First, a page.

A specialty pharmaceutical company trialled a muscle-relaxant anti-wrinkle injection ingredient in a topical gel in a bid to develop the first-ever wrinkle treatment gel using this specific ingredient. The study was specifically to establish whether the gel could minimise crow’s feet wrinkles around the eyes. The gel did not work as researchers had hoped, failing to minimise crow’s feet.
Crow’s feet wrinkle treatments – Melbourne clinic
Crow’s feet wrinkles appear at the outer corner of the eyes in a fan-shaped pattern as we age. They may be called lateral canthal lines or periorbital wrinkles – a.k.a. laugh lines. The lines can sometimes start creeping down the cheekbones to the lower cheeks.
We develop these wrinkles due to repetitive motions like squinting and laughing, with factors that make it worse including sun damage and exposure to the elements. We tend to currently treat these wrinkles with anti-wrinkle injections, dermal filler, lasers and creams.
So how did this wrinkle treatment get to phase III trials if it doesn’t work?
The trial required the application of the wrinkle treatment gel onto the moderate to severe crow’s feet of 450 trial subjects on both sides of the face.
The theory behind using the neurotoxin topically was that it could absorb through the skin, affecting the muscles and nerves underneath the skin. The molecule of this treatment, however, is quite large, making absorption through the skin challenging.
So far, nobody has been able to bottle this particular wrinkle treatment, but the challenge is worth pursuing, since application via injection puts some people off. Having a cream or gel would be easier and cheaper for everyone.
The company invested significant resources into the technology that helps get the molecule across the skin barrier, however in this case it was not successful at completing its objective.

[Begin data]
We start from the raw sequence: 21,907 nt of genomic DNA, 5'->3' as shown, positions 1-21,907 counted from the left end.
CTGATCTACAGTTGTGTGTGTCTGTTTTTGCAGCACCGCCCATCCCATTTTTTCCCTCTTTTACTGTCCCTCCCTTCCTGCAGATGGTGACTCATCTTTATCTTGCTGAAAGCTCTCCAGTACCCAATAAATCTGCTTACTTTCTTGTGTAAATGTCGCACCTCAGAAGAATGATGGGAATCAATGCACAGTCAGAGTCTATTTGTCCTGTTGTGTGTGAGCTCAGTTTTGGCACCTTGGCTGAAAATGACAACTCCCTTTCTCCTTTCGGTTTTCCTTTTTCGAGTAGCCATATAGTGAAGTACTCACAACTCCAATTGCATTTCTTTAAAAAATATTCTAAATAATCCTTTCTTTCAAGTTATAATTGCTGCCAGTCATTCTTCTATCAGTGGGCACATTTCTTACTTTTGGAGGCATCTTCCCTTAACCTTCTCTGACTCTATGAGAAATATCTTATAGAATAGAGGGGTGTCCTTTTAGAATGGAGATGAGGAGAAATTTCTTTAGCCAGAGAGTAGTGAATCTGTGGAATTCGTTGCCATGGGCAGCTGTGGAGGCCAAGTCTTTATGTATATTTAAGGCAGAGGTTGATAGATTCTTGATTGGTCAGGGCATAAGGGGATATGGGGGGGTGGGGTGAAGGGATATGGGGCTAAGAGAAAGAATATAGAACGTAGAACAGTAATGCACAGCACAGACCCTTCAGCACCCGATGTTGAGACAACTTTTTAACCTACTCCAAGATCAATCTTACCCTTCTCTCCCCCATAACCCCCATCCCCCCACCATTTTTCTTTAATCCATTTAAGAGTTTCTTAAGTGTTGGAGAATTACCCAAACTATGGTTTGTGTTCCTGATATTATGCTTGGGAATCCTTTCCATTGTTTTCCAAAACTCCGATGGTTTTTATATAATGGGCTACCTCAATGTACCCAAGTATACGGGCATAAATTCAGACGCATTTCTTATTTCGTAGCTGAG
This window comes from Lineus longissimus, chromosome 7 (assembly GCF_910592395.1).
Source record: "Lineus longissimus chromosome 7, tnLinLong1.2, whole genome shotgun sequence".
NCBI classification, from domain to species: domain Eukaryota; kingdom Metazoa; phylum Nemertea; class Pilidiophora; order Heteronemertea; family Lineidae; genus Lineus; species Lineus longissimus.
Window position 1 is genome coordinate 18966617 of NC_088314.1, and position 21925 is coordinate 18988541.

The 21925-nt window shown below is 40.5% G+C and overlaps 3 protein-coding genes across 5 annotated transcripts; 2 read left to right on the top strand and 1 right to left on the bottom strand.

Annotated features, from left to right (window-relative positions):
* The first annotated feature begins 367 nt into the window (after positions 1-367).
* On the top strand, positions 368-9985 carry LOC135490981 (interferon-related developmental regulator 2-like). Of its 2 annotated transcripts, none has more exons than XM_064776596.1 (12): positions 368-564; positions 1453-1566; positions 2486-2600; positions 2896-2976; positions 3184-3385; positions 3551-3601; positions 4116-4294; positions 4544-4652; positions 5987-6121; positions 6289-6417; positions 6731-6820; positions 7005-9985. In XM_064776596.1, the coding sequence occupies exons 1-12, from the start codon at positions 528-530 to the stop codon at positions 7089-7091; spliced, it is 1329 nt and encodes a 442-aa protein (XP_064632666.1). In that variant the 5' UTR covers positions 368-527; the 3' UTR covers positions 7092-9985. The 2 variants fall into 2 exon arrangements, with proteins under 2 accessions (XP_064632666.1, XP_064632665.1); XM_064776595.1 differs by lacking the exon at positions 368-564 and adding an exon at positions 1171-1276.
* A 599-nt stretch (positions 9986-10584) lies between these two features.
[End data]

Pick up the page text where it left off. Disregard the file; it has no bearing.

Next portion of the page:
US clinical trials
The way the phases of clinical trials in the United States work is that the first phase is more about the ingredients than the effect they have on wrinkles, but the second and third are about demonstrating effectiveness.
Phase I clinical trials use a smaller number of people to establish that the ingredients won’t hurt you. Healthy subjects who are paid are used here.
Phase II clinical trials include testing out the product or device on real people who have the condition researchers are trying to treat, which in this case was moderate to severe crow’s feet. Something must have happened that seemed like it would be useful for crow’s feet in this trial to allow the product to go on to phase III trials, however it is not clear if the product worked, or only worked a little bit.
Phase III clinical trials is the last phase before a product can be sold to you, which is the phase that this product failed. It doesn’t work.
The trouble with skin creams
Creams and gels are problematic when trying to get ingredients into the skin, because our skin is designed to be a barrier to molecules – so nothing bad can get in and your insides can’t get out. This means that creams only have so much they can do for skin, and deeper treatments are required when talking wrinkle treatments to change the way the structures work together.
While it is not a good wrinkle treatment on its own, good quality skin cream is an excellent adjunct to deeper wrinkle treatments.
We’ve got all the wrinkle treatments you could dream of at our Melbourne clinic.